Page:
Compounds from Australian Eucalypts: the next wonder-drug for cancer?
If there is one tree that every Australian can relate to, then it would be the none other than the Eucalypt. No wonder they are considered as the only trees that have the power to unite the land of koalas. Australia is perhaps the only country in the world where such a single group of plants dominates most of the landscape, with around 800 species. They are also one of the world’s most important plants with about 20 Eucalypt species exploited commercially for medicinal and pharmaceutical purposes, as well as for food additives. They also play an important role in indigenous Australian bush medicine for the treatment of various health related issues like cold, flu, fever, muscular aches, sores, internal pains, and inflammation. Essential oils from Eucalypts have been widely used in the pharmaceutical and cosmetics industries.
Unfortunately, around 7.6 million people die from cancer every year worldwide and although, many exciting breakthroughs are occurring in the world of cancer research, many types of cancers still lack effective treatment options. The “one-size-fits-all” approach is not always appropriate for cancer treatment as every cancer is different. Hence, the need for new treatment options for treating those “stubbornly lethal” cancers cannot be emphasized enough. Importantly, 60% of the anticancer drugs commercially available today are derived from natural sources. What is more interesting is that in the last 30 years, 45% of all anticancer drugs have been isolated directly or indirectly from plant-based natural products. Of note, only 10% of the total of 250,000 species of plants present on our planet have been studied for the discovery of novel chemical compounds.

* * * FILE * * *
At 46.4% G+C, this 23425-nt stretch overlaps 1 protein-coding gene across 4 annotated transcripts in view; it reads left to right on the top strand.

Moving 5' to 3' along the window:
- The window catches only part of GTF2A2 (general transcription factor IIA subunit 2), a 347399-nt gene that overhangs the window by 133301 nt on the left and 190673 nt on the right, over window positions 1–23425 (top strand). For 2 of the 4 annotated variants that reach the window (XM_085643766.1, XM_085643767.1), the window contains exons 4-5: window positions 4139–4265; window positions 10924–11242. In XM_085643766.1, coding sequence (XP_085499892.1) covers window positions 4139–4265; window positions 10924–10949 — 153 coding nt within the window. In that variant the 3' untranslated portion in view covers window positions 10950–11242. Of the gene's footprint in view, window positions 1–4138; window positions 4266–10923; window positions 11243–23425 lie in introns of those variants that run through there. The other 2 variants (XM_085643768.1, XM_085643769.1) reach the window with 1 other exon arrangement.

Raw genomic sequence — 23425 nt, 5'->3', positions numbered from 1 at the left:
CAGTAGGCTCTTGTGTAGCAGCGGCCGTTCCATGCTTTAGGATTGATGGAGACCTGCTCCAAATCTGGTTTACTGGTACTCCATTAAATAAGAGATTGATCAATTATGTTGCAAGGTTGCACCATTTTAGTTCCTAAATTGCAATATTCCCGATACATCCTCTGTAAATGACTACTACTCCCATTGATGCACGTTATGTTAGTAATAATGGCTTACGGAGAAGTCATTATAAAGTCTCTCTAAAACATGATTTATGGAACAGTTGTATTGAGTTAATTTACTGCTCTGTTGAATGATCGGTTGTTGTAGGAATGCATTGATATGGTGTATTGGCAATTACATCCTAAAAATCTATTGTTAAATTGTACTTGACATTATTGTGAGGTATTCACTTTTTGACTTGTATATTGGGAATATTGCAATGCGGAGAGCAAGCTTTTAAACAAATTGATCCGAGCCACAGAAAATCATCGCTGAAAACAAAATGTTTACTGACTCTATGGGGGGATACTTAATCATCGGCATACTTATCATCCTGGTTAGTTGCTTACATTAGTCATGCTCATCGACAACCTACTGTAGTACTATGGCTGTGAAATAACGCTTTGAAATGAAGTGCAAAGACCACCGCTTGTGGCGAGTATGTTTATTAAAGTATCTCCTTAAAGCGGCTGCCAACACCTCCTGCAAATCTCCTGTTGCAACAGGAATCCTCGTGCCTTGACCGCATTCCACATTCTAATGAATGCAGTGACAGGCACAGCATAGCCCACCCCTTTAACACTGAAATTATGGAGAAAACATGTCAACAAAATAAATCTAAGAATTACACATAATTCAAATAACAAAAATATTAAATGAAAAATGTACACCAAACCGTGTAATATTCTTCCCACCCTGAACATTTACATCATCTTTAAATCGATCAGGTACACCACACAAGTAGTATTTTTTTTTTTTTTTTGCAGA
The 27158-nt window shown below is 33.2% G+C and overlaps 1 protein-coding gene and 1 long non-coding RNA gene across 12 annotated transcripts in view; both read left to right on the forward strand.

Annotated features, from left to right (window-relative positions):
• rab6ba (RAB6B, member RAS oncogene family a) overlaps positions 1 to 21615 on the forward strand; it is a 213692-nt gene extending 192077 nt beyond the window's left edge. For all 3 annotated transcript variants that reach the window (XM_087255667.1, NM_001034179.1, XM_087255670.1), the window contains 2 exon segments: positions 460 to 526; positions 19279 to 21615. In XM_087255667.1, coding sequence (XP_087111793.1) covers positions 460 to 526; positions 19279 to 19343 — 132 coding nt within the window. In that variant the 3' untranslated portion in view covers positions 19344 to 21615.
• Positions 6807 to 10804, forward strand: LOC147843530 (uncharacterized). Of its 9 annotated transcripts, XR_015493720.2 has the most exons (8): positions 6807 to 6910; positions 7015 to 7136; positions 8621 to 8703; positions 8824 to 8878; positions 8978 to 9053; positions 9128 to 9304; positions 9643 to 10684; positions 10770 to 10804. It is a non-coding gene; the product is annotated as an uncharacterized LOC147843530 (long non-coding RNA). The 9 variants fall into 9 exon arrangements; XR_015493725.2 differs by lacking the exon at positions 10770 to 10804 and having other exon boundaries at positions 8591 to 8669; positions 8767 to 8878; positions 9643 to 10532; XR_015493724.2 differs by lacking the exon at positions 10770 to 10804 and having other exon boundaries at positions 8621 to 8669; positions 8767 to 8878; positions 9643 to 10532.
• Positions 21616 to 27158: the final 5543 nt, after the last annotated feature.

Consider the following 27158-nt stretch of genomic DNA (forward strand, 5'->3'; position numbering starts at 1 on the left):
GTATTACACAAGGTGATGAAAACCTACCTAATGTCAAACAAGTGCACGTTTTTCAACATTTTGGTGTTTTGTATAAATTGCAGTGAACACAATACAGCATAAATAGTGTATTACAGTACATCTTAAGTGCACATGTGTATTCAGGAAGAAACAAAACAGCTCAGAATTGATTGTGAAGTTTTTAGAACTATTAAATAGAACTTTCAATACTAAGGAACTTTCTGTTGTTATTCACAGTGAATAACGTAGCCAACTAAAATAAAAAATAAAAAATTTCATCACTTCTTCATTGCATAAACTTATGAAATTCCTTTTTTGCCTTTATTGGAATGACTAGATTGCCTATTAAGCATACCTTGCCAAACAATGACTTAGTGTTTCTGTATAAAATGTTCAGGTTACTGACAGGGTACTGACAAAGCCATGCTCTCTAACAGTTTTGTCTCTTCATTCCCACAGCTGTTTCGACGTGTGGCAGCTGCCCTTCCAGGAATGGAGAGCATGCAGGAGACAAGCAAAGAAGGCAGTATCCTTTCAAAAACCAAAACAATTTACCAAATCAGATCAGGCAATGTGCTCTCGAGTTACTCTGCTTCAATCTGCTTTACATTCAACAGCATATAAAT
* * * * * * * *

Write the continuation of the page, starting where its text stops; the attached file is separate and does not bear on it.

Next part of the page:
Can we wish for a world where all types of cancers are curable? What if we could cure certain cancers using the chemical compounds present in the Australian Eucalypts? A number of studies have linked compounds from the Eucalyptus and their anticancer properties against cancers of the colon, liver, ovary, prostate, cervix, brain, lung and breast. The current scientific literature suggests that Eucalyptus species like E. globulus, E. camaldulensis, E. citriodora, E. maidenii and E. torquata have shown significant efficacy against different types of cancer cell lines in laboratory conditions. In general, two groups of chemical compounds are found in Eucalypts, one group is volatile in nature and other is not. In Eucalypts, volatile compounds mainly include essential oils whereas the non-volatile compounds comprise of polyphenolics. Both the categories of compounds have been found to possess anticancer properties in numerous studies, however many overlook the necessity of optimized methods for extracting and isolating important volatile and non-volatile compounds from Eucalypts. It is important to first optimize the extraction method to pull out the maximal yield of chemical compounds from Eucalypts, and then testing those crude extracts against different cancer cell lines to determine whether it is worthwhile of further investigation. If the crude extracts show promising results in the preliminary tests, then they can be further studied for isolating and identifying the solitary compounds that have anticancer properties. Based on these individual compounds, synthetic studies can be designed using chemical and computational approaches to develop more effective compounds with greater potency and specificity against different types of cancer.
Botanical, Phytochemical, and Anticancer Properties of the Eucalyptus Species.
Vuong QV, Chalmers AC, Jyoti Bhuyan D, Bowyer MC, Scarlett CJ.
Chem Biodivers. 2015 Jun